Other results are consistent with this hypothesis. A previous study suggested that a locus on chr14 contributes to artemisinin responses in genetic selection experiments using AS-ART [23]. Also, two recent independent reports show evidence of the involvement of adaptor proteins in drug resistance phenotypes in other human parasites. A genome-wide RNAi target sequencing approach revealed Trypanosoma brucei parasites with a knockdown of one of each of the four AP1 adaptor subunit genes (as well as lysosomal proteases, vacuolar protein sorting factors, etc.) of the endosomal system in suramin-treated populations [59]. In a similar experimental paradigm to that described here, an in vitro miltefosine-resistant L. major line bore a D762 mutation in the α-subunit of an adaptor protein and a different mutation in the Leishmania infantum orthologue [58]. The probability that mutations in adaptor subunits confer resistance to three structurally and functionally unrelated drugs (suramin, miltefosine and artemisinin) in three different parasites (Trypanosoma, Leishmania and Plasmodium) suggests that a conserved aspect of drug treatment and response is targeted by these mutations.

Clathrin-mediated endocytosis - insights regarding ART action and resistance

The AP2 adaptor complex is a heterotetramer (α, β, μ, σ) that selects and recruits other factors, including membrane protein (cargo) and intracellular clathrin, mediating clathrin-mediated endocytosis (CME) [45]. CME is involved in the internalization of extracellular molecules and ligands (e g, low density lipoprotein, transferrin, growth factors, antibodies and bacterial toxins), the remodelling of the plasma membrane (removal of variable antigen), and membrane protein trafficking and vesicular sorting through the endosomal system and lysosomes [49]. In P. falciparum, these cellular processes are being studied particularly regarding digestive vacuole genesis, haemoglobin uptake and digestion [60], the role of (poly)phosphorylated phosphatidyl inositol [61], the action of aminoquinolines and artemisinins [6,7,62-64] and the trafficking of a critical determinant of chloroquine resistance (the membrane protein, crt) [65]. The participation of clathrin (as coated vesicles) in endocytosis and its relationship to the formation of cystosomes has not been fully clarified and, in any case, the mechanism would require the production of vesicles with double membranes (parasitophorous vacuole and parasite membranes). Nevertheless, it is possible that some elements of CME have been recruited to the haemoglobin uptake mechanism. The existence of Plasmodium-specific additional sequence between the N- and C-terminal domains of the AP2-μ chain may reflect non-canonical functional attributes of the AP2 adaptor complex.

The I568T mutation in the AP2 μ-chain locates to a residue forming a hydrophobic pocket into which the Φ residue of the YXXΦ recognition motif on the cargo proteins binds. This suggests that modulation of cargo trafficking may be the key event in this resistance pathway. The I568T mutation in AP2-μ may reduce its binding to membrane cargo and mediates artemisinin resistance phenotype 2 by reducing endocytosis or the recycling or trafficking of one or more membrane proteins. Previous work has shown that fluorescent artemisinin derivatives concentrate in neutral lipid bodies close to the digestive vacuole [5], suggesting that drug may be taken up by endocytosis. Artemisinin interacts with the endocytic and endosomal pathway. For example, it inhibits endocytosis [62] and haemoglobin uptake [7], resulting in the disruption of the DV membrane [6] and some derivatives may increase the accumulation of endocytic vesicles [6]. Also, artemisinin activity is dependent on haemoglobin digestion [7]. A reduction in haemoglobin uptake or digestion may therefore constitute a strategy for surviving exposures to short-lived artemisinins. The I568T mutation might therefore reduce the rate of haemoglobin uptake and hence the activation or action of artemisinin. Indeed, the reduced growth of AS-ART in relation to its sensitive progenitor AS-30CQ in absence of treatment (Figure 2A), indirectly supports this notion. The involvement of adaptor proteins in resistance to suramin, miltefosine and artemisinin in Trypanosoma, Leishmania[66,67] and Plasmodium however, may suggest a rather general resistance mechanism involving, for example, the reduction of drug uptake through endocytosis.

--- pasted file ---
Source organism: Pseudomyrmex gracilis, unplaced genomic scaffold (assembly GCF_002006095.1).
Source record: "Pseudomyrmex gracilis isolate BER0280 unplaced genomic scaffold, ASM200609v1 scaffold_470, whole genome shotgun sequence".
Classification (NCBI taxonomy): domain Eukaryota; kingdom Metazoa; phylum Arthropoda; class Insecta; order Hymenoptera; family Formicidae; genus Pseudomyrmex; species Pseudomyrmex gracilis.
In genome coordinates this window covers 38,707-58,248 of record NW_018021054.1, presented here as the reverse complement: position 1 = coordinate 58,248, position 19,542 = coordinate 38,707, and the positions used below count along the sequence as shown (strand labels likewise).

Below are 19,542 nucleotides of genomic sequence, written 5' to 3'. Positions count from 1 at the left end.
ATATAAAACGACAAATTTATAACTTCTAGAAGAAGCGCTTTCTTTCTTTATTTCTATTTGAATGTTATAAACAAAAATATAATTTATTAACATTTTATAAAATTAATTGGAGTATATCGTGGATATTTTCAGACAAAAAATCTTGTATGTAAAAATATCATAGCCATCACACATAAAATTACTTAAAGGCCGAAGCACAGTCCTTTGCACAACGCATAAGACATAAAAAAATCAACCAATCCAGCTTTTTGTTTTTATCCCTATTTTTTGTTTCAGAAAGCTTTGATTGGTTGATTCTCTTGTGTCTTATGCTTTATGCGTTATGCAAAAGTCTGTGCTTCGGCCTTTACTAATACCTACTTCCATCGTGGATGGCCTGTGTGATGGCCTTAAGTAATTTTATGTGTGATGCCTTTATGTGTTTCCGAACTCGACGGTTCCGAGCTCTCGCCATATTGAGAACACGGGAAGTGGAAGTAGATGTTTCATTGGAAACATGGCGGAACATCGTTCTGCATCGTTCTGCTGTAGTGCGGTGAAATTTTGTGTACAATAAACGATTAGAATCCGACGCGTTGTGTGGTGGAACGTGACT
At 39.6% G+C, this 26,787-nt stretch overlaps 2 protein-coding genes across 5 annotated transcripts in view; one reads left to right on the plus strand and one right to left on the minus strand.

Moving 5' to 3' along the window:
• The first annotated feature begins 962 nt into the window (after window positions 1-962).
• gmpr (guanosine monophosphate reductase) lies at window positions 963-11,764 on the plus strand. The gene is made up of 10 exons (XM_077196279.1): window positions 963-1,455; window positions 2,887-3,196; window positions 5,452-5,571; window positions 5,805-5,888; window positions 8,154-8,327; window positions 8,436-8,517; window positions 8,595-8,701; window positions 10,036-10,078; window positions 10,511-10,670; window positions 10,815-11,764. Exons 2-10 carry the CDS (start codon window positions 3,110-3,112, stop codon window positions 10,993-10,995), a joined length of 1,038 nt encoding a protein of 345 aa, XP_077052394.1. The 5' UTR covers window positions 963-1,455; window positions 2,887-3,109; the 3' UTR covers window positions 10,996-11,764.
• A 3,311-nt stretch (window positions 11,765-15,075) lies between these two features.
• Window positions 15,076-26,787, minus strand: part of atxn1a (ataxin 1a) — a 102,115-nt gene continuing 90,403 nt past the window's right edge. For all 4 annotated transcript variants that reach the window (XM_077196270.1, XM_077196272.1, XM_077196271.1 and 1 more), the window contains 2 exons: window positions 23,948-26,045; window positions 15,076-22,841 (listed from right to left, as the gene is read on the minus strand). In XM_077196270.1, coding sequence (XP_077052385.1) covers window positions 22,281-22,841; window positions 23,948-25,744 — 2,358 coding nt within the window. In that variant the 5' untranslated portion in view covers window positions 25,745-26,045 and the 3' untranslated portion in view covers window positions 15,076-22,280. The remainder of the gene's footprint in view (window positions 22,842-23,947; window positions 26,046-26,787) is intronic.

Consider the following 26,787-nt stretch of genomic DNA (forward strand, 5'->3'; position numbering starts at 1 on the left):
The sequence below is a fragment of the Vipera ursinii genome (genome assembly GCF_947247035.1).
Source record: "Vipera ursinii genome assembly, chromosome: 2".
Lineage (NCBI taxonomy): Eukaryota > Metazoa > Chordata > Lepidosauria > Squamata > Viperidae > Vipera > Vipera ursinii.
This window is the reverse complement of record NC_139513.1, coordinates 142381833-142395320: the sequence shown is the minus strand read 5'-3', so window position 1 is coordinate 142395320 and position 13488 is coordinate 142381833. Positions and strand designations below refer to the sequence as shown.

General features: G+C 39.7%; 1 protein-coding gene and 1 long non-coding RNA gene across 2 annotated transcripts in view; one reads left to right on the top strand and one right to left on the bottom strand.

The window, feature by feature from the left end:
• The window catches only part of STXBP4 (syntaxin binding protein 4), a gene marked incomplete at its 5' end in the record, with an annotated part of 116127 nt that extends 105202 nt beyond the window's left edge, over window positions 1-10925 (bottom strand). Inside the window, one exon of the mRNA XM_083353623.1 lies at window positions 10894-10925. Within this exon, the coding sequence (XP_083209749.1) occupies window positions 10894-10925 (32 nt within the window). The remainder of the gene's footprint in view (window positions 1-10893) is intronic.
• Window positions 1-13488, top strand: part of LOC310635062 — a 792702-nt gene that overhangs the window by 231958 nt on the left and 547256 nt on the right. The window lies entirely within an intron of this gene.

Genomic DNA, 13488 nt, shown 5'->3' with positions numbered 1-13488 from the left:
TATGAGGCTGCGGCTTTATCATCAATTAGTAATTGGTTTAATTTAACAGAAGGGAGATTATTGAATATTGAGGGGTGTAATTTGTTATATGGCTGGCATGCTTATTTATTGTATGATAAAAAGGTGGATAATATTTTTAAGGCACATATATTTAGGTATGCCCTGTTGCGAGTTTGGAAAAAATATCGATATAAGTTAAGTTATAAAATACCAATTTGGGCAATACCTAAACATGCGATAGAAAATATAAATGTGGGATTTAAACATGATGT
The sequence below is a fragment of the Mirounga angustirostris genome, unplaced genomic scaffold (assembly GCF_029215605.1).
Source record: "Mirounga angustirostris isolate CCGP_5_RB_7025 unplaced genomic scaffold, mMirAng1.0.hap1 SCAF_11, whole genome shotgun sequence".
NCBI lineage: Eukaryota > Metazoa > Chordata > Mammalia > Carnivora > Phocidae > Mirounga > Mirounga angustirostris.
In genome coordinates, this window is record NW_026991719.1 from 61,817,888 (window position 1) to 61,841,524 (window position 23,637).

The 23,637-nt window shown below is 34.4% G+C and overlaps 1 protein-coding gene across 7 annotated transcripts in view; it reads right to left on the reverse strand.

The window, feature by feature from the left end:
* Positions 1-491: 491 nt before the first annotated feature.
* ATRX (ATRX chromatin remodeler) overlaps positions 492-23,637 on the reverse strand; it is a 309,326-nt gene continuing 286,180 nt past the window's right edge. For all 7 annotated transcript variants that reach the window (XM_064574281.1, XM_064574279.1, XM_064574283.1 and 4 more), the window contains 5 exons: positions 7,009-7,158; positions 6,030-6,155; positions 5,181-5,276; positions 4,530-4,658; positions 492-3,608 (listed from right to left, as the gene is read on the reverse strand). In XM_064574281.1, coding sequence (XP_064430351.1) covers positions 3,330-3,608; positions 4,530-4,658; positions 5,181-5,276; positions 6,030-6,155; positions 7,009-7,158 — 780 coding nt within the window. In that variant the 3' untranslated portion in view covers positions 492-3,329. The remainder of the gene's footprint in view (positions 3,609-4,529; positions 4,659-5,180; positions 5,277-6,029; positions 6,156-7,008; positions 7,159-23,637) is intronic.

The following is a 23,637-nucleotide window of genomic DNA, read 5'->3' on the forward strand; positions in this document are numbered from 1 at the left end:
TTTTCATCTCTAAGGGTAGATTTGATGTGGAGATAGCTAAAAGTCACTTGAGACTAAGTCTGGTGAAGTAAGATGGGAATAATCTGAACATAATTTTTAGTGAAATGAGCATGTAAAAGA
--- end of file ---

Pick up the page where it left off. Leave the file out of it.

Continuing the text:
A V2728F mutation in ubp1 was previously identified as the critical determinant of artemisinin resistance phenotype 1 in AS-30CQ [25], predicting that this mutation would decrease de-ubiquitination. The ubiquitination of membrane receptors and proteins may induce clathrin-independent (caveolae) endocytosis [68]. Therefore, the ubp1 and AP2-μ mutations may both modulate endocytosis, possibly changing the balance of endocytosis toward a clathrin-independent pathway. Interestingly, chloroquine is also known to interact with endocytosis, vesicular transport, haemoglobin digestion and actin and DV dynamics [62-64,69] and the V2728F ubp1 mutation has been shown to confer high-level CQ-resistance [26]. This artemisinin- and chloroquine-cross resistance is therefore consistent with the suggestion that endocytic pathways are involved in the mode of action of both of these drugs and the resistance mechanisms in P. chabaudi.